Case 1: A woman, of about age 50, suffered greatly for 20 years from a condition of terrible pain in the eyes. The attacks of pain were so severe, that she would be confined to bed for days at a time and for some periods as long as six weeks. In spite of many examinations and treatments by allopathic doctors, no relief was forthcoming. The patient was confined to a darkened room, her head bound, and crying from the pain. These attacks were always preceded by what seemed to be “flu” and the frequency of these episodes was such that she was confined to her room about half of every year.

As this patient had been extensively vaccinated, the use of Thuya as a remedy was used by Burnett. Thuya, has a type of cephalgia similar to that described by the patient and, indeed, use of Thuya 30C successfully resolved the condition in six weeks. A follow-up in one year showed that the cure held.

Case 2: A young woman, 19 years of age, suffered from severe headaches for nine years. The attacks were characterized by a pain in the back of the head as if it were being squeezed in a vice with throbbing of the head as if it would burst. These attacks occurred once or twice a week. Associated symptoms were habitual constipation, poor appetite, a tendency towards styes, eruption of boils, cold feet, easily made motion-sick, tendency to faint, skin sensitive to wind which become rough with cracks forming in the lips. The patient had been vaccinated against smallpox at three months of age, seven years of age, and again at fourteen years. In spite of this vaccination, she had actually come down with smallpox at age 10!

She was treated with Thuya, in low potency, over a period of several months and was eventually cured of her symptoms. A two year follow-up confirmed the stability of the cure.

Many other cases are described in Burnett’s little book. Lest you think that only head pain is the outcome of vaccinosis, let me hasten to give brief descriptions of some of the others.

* Wasting away (marasmus) of an infant being nursed by a recently vaccinated mother.
* Several cases of skin eruptions, pimples, ringworm.
* Enlarged cervical lymphatic glands and unhealthy lungs tending towards tuberculosis.
* Loss of hair, in patches, on the face of men.
* Unusual susceptibility to influenza and general ill-health.
* Facial acne and nasal dermatitis.
* Diseased finger-nails.
* Chronic vertigo.
* Paralysis and muscular weakness.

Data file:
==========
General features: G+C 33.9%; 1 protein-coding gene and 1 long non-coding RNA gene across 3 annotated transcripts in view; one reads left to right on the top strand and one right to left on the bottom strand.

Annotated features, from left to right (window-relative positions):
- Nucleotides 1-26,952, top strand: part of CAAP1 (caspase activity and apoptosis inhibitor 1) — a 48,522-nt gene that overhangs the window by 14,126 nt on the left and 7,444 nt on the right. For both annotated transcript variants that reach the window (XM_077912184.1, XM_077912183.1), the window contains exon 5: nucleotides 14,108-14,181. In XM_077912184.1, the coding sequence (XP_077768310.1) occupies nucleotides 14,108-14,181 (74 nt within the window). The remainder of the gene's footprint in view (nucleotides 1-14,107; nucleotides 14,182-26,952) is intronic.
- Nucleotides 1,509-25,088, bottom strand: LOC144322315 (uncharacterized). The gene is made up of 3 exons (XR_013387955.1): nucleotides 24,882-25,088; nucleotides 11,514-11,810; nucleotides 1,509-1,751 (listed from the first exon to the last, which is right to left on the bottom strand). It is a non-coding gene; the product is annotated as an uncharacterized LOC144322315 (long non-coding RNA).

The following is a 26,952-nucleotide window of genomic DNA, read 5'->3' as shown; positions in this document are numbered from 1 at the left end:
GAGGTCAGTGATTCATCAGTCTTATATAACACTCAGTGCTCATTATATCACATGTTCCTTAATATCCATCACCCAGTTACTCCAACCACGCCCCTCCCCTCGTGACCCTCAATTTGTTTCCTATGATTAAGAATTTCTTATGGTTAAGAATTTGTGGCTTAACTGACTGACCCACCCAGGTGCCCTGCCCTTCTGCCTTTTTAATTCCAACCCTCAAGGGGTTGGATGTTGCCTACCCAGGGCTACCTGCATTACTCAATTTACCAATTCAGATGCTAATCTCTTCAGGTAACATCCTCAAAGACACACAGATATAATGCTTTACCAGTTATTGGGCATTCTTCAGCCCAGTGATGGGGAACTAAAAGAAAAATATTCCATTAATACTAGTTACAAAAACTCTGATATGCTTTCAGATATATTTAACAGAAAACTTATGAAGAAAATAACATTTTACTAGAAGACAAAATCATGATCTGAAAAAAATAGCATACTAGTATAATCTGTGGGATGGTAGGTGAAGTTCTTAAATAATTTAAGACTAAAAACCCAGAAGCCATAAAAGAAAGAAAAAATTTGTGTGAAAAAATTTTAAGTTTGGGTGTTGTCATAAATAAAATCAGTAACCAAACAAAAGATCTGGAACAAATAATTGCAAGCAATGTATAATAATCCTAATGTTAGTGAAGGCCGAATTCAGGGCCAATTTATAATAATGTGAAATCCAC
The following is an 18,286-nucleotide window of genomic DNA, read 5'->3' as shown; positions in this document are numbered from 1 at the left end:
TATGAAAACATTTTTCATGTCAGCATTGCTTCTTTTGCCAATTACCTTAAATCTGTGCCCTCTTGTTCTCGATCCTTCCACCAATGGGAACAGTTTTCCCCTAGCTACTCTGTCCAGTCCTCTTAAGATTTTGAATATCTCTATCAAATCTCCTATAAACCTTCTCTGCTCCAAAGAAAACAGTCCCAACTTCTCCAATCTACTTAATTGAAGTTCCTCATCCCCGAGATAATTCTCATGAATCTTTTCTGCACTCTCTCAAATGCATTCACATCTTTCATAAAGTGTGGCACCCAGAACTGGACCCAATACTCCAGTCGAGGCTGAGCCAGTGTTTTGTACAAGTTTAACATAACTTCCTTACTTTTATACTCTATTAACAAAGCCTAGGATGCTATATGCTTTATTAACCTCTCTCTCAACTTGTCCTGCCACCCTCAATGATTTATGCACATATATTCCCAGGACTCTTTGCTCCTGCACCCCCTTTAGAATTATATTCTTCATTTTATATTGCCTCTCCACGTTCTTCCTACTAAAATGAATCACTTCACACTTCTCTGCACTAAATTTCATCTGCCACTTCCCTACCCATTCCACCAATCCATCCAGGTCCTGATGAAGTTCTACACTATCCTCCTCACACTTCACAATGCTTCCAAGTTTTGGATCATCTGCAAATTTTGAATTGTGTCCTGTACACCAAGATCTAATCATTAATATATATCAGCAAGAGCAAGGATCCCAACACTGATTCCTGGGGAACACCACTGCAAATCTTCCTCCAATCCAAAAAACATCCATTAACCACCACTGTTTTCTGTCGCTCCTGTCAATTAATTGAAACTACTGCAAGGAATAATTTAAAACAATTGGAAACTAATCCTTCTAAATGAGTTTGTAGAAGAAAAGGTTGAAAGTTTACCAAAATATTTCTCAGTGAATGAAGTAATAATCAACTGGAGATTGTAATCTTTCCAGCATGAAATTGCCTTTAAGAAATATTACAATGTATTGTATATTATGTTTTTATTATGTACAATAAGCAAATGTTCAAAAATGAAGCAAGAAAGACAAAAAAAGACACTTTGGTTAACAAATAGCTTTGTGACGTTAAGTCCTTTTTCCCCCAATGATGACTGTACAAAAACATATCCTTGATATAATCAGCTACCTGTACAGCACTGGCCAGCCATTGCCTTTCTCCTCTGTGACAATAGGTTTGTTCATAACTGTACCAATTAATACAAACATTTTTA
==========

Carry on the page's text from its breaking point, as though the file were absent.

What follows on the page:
* Very painful spine, with weakness, inflammation, twitchings, etc.
* Hand cramps and enlargement of the spleen.
* Insufficient growth in children with paralysis on one-half of the face.

These cases and others, in subsequent books, began to present to the homeopathic community the nature of vaccinosis. Indeed, it was possible, from these cases for Burnett to declare vaccinosis a variant of the sycosis miasm. As you will already know, sycosis is characterized by affections of the skin, the lymphatics, the immune system, susceptibility to fungal infections, susceptibility to cold, damp weather, arthritis, affections of the blood, and many other symptoms of this sort. Most importantly, it is typical of the sycotic miasm, and therefore of vaccinosis, to develop growths of all types — cysts, polyps, warts, tumors and cancers.

Some of Burnett’s other books, especially Tumors of the Breast and their Treatment and Cure by Medicines, Curability of Tumors by Medicines, and Delicate, Backward, Puny and Stunted Children especially bring out some of the variety inherent in vaccinosis and the tremendous damage it can do once established.

One more thing I will mention before leaving the subject of Burnett’s work. This is his interesting observation that the person that is most susceptible to contracting the disease being vaccinated against is more likely to die when they do come in contact with it. In other words, rather than protecting some individuals as planned, it actually makes them more susceptible. The vaccination having created a chronic disease ahead of time, can predispose the patient to a more serious natural illness which combines with the established vaccinosis. As we shall see later in this presentation, there is evidence that this is what has happened in vaccinated populations.